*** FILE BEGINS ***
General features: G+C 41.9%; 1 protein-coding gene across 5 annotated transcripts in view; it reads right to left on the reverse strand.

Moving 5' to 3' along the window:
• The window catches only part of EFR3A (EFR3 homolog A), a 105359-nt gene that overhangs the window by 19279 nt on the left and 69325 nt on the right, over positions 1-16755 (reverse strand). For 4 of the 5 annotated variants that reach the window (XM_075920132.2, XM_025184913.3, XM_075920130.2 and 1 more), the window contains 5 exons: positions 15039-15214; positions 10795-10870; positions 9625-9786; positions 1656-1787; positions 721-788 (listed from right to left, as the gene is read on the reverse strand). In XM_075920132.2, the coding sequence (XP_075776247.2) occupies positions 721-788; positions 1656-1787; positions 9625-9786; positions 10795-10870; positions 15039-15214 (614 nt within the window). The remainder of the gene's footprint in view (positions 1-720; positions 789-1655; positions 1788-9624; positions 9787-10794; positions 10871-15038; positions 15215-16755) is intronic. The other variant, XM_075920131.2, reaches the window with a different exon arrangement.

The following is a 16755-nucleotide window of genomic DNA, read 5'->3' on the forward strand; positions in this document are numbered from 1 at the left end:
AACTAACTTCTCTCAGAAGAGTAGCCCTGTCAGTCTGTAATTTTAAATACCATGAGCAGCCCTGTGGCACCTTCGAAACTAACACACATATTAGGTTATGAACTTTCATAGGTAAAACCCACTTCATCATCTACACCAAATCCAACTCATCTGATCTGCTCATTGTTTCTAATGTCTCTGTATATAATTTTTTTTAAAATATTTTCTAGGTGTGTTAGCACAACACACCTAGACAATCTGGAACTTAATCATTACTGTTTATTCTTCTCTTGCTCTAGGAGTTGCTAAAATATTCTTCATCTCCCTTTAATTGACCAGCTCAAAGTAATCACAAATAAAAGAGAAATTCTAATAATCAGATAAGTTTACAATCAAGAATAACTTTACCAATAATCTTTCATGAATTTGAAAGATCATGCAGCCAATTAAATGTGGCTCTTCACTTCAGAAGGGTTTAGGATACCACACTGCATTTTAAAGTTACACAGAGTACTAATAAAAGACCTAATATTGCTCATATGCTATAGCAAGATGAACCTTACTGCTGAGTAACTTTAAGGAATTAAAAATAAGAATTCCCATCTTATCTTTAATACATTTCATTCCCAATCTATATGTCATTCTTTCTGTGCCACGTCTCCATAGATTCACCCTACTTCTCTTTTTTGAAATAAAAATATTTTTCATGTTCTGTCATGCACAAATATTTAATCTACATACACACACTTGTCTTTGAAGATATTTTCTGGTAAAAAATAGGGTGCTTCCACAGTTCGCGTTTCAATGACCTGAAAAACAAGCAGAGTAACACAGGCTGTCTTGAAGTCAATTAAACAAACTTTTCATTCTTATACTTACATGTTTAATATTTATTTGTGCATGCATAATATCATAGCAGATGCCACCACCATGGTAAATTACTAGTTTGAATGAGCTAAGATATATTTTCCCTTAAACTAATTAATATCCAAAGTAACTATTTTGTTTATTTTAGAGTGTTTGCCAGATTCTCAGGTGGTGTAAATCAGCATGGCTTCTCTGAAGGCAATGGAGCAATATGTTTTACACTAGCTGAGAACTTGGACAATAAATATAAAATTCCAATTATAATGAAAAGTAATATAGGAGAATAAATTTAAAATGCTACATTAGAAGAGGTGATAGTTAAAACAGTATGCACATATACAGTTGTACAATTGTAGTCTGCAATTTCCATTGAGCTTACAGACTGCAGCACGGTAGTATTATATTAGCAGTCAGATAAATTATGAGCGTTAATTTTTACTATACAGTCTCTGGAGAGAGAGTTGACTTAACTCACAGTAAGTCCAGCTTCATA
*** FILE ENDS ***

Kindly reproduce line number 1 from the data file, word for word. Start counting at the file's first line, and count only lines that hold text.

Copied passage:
General features: G+C 41.9%; 1 protein-coding gene across 5 annotated transcripts in view; it reads right to left on the reverse strand.